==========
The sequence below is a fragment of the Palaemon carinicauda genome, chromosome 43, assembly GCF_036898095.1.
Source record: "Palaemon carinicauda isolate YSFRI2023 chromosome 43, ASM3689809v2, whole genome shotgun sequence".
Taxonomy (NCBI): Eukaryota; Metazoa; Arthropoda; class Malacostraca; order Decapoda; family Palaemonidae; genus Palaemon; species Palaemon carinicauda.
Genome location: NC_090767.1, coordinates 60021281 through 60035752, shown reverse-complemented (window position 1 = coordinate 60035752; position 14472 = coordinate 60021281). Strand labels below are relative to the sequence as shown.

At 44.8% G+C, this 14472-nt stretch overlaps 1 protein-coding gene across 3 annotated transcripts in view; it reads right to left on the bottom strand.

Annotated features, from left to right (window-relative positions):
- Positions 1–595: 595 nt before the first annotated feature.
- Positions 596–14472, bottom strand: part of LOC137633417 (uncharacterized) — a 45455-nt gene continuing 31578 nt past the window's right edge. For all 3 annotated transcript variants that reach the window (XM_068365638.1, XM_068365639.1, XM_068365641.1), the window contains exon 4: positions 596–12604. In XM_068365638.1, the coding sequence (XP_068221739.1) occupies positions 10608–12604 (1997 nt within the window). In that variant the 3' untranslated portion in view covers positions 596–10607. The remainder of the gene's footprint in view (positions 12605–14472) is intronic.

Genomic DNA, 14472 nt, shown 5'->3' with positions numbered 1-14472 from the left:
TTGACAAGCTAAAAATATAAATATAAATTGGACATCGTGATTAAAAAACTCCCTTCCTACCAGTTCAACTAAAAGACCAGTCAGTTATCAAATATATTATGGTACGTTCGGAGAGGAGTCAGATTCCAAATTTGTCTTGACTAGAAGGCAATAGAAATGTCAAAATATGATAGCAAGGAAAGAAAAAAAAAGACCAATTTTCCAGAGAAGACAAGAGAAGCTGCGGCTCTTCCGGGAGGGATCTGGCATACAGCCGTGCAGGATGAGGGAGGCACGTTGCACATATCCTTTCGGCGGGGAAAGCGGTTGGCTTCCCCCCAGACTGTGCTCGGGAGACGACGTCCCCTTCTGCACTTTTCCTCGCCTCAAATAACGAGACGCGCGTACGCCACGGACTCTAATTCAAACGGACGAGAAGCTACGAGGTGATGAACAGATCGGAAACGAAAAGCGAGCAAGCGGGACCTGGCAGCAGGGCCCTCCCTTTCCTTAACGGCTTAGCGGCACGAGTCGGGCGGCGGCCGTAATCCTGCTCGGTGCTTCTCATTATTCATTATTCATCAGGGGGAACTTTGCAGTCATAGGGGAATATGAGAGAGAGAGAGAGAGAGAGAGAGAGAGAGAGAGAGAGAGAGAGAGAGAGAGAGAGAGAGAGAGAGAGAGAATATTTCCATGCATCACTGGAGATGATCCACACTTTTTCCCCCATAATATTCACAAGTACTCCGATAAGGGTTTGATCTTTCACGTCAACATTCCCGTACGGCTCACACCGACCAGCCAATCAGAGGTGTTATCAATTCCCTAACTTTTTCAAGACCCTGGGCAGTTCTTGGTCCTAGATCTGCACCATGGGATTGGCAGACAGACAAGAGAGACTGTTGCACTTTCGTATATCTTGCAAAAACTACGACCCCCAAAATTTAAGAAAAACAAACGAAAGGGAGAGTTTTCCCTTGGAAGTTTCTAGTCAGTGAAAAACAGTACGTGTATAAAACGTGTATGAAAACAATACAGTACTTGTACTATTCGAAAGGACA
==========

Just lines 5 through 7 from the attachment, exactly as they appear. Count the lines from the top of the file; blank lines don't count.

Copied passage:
At 44.8% G+C, this 14472-nt stretch overlaps 1 protein-coding gene across 3 annotated transcripts in view; it reads right to left on the bottom strand.

Annotated features, from left to right (window-relative positions):
- Positions 1–595: 595 nt before the first annotated feature.